Annie Raja, General Secretary, NFIW, greeted the conference. JWP sent its written message. Fraternal delegates who greeted the conference included Comrade SR Pillai, President, AIKS, Comrade AK Padmanabhan, President, CITU, Comrade Hannan Mollah, Jt. Secretary, AIAWU, and Com. Sreeramakrishnan, President of DYFI. Among the Special Invitees was Jasodhara Bagchi, former Chairperson of the State Women’s Commission of West Bengal.

After the election of the Steering Committee, the Minutes Committee and the Credentials Committee, the the General Secretary, Sudha Sundararaman placed the Draft Report on major international and national developments and for discussion.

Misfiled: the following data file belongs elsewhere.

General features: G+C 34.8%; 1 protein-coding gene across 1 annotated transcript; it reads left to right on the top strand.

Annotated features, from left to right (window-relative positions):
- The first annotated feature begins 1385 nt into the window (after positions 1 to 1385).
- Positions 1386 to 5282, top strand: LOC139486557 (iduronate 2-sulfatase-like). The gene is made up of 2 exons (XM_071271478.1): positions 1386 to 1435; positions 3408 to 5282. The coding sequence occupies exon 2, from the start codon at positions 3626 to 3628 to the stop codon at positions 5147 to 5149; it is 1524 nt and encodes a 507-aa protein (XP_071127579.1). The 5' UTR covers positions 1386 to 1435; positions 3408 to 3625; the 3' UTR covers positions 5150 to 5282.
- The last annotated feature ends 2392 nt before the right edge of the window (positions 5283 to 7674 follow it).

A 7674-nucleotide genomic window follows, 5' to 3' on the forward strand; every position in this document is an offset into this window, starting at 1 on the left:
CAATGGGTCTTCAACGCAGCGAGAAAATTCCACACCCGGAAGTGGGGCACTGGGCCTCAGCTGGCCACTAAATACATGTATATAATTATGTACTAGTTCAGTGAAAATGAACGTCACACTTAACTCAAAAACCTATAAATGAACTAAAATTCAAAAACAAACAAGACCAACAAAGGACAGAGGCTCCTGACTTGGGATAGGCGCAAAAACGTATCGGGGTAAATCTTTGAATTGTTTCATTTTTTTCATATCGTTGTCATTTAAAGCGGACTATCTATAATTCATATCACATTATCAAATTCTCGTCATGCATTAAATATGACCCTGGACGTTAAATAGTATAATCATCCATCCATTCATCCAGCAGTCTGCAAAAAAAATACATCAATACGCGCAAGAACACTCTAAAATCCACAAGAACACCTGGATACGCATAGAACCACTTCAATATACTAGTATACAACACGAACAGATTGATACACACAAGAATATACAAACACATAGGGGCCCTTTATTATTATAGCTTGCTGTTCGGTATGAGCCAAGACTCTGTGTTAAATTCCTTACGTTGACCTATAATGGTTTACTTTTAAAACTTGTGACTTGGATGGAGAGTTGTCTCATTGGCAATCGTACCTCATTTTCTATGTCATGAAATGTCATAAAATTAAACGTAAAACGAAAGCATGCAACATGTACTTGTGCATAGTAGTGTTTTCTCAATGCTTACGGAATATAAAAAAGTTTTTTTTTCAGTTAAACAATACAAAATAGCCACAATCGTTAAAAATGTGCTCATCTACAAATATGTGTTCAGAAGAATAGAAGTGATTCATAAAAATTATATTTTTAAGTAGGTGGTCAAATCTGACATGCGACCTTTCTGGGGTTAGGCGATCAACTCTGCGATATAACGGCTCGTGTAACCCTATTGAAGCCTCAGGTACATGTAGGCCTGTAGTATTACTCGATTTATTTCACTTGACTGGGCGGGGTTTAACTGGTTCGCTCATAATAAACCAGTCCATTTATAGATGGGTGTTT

The report noted that the global economic crisis has exacerbated poverty, inflation, unemployment, and inequality, all of which have severely affected women in many ways. Women’s work has suffered considerably, as cut backs and cancellations of export orders have reduced employment in textiles and clothing, leather products, pharmaceuticals, food processing, toy production, electronics, etc. The problems of migrant women have increased. The hostility from anti-immigrant groups has also escalated due to domestic unemployment. The report pointed out that the agenda of imperialist domination was still a source of daily violence against women and children, especially in war-torn regions. On emerging issues like climate change, the developed world was opposing moves to curb their own carbon emission, while restrictions for developing countries would have adverse impact on women. Fundamentalist forces are whittling away at women’s hard won rights, and women are increasingly becoming victims of identity politics. However, the alternatives emerging from some Latin American countries and socialist countries are a source of inspiration and hope for the women’s movement the world over.